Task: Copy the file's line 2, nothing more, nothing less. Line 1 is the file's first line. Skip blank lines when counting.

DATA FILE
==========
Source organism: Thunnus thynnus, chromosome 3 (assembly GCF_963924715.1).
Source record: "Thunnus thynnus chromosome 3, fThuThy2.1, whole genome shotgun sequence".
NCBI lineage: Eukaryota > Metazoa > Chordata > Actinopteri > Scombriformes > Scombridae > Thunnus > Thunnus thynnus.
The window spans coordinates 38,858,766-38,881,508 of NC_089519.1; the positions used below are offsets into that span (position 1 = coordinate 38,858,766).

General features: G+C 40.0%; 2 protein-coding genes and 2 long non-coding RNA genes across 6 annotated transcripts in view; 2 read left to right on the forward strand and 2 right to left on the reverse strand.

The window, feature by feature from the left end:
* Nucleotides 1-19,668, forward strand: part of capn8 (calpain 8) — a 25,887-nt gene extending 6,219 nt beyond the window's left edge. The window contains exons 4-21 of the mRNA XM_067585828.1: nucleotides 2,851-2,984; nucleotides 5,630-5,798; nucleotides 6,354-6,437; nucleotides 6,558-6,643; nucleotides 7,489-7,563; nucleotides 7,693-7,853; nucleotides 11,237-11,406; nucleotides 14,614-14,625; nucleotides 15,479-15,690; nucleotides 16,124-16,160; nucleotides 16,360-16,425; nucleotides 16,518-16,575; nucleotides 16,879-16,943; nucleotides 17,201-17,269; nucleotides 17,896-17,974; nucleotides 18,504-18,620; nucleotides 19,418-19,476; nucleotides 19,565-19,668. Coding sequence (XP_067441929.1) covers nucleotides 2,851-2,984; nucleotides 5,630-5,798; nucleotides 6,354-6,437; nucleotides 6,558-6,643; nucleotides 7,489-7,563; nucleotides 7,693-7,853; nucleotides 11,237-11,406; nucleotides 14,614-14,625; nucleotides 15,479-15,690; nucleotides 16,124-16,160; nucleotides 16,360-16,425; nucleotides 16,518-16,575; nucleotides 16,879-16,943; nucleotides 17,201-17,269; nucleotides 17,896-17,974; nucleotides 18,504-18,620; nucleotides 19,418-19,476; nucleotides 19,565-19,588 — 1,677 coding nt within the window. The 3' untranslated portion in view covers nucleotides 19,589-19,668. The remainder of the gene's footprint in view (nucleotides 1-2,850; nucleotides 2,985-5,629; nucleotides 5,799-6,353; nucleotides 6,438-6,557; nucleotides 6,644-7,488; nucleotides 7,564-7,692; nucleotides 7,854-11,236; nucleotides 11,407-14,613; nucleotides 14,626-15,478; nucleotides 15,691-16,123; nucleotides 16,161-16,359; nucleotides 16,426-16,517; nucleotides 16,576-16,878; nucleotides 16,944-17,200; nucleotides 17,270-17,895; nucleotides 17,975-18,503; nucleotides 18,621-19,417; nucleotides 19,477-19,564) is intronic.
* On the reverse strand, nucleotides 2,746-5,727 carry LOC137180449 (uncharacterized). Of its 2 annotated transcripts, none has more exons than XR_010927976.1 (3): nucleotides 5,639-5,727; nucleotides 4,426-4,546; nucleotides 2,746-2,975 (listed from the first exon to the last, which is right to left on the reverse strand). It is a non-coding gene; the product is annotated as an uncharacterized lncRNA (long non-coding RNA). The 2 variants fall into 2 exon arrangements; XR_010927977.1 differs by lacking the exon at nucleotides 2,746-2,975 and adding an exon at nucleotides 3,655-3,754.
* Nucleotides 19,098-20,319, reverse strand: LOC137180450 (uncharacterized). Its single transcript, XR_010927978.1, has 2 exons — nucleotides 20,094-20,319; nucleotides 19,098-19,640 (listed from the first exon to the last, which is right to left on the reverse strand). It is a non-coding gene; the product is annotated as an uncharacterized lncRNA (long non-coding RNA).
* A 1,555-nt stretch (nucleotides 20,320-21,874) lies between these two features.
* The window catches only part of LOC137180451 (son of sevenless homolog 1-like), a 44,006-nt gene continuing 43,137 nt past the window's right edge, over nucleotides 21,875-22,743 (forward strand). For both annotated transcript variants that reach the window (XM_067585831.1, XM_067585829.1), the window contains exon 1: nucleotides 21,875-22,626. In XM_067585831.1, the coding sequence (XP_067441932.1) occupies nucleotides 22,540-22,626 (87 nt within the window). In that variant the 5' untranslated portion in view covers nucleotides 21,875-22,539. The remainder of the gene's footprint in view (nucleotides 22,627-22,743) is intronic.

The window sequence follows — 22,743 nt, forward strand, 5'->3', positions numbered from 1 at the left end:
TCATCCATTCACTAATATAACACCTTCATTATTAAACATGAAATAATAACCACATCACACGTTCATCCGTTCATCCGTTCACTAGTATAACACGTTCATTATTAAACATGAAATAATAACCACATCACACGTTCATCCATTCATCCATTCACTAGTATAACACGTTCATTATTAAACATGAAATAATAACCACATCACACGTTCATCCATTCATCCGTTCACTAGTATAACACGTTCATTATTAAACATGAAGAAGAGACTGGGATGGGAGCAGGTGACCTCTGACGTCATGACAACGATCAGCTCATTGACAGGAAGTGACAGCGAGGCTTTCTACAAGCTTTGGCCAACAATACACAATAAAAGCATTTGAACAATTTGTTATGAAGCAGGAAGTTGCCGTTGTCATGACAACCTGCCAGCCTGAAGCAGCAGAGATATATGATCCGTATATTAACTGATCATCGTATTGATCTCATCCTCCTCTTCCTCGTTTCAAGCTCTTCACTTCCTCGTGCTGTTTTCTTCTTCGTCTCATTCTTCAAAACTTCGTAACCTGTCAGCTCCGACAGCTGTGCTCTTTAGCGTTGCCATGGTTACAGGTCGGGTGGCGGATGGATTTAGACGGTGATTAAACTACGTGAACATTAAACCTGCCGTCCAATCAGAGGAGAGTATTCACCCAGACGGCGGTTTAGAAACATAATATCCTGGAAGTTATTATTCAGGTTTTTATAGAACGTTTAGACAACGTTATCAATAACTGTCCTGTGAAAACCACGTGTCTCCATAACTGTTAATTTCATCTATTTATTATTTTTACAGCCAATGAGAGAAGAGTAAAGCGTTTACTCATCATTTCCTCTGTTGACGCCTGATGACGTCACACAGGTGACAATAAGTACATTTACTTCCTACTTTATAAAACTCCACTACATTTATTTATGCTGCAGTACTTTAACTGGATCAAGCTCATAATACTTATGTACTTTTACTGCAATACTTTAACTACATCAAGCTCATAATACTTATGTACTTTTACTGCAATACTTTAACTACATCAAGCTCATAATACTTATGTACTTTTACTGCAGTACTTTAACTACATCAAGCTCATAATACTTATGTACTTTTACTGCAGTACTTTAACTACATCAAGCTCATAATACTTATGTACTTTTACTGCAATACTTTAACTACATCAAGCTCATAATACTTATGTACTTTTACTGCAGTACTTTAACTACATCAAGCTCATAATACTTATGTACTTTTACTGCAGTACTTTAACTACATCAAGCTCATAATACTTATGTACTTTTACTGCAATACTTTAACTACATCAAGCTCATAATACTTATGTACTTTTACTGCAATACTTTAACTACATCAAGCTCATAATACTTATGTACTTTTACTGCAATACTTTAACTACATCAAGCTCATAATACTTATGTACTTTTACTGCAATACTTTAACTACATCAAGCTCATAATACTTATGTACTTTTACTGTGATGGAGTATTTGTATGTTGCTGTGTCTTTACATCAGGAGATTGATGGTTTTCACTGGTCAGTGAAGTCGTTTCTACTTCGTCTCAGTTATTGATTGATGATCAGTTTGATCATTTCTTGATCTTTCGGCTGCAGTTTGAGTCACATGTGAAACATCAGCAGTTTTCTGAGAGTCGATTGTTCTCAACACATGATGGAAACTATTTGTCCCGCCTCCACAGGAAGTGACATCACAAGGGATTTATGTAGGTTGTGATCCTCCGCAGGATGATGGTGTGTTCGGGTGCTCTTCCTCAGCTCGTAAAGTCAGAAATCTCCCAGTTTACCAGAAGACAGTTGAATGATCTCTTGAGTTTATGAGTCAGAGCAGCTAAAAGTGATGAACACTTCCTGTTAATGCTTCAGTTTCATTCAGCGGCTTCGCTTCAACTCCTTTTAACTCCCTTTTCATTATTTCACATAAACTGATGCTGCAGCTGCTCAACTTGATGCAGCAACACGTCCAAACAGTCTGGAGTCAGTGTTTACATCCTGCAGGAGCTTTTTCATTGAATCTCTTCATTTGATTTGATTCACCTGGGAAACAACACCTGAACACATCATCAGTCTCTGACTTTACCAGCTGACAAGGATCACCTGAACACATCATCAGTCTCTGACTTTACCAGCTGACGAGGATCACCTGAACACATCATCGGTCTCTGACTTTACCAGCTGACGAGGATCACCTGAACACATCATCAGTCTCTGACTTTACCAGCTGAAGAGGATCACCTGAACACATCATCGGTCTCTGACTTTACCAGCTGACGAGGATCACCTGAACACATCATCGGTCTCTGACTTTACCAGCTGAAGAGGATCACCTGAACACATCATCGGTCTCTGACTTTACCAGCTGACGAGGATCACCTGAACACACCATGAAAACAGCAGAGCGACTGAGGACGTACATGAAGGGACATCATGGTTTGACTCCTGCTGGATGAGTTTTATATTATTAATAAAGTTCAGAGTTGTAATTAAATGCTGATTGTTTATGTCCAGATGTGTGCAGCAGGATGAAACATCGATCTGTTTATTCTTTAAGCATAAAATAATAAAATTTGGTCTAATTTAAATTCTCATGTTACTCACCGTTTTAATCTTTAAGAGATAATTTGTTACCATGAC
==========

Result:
Source record: "Thunnus thynnus chromosome 3, fThuThy2.1, whole genome shotgun sequence".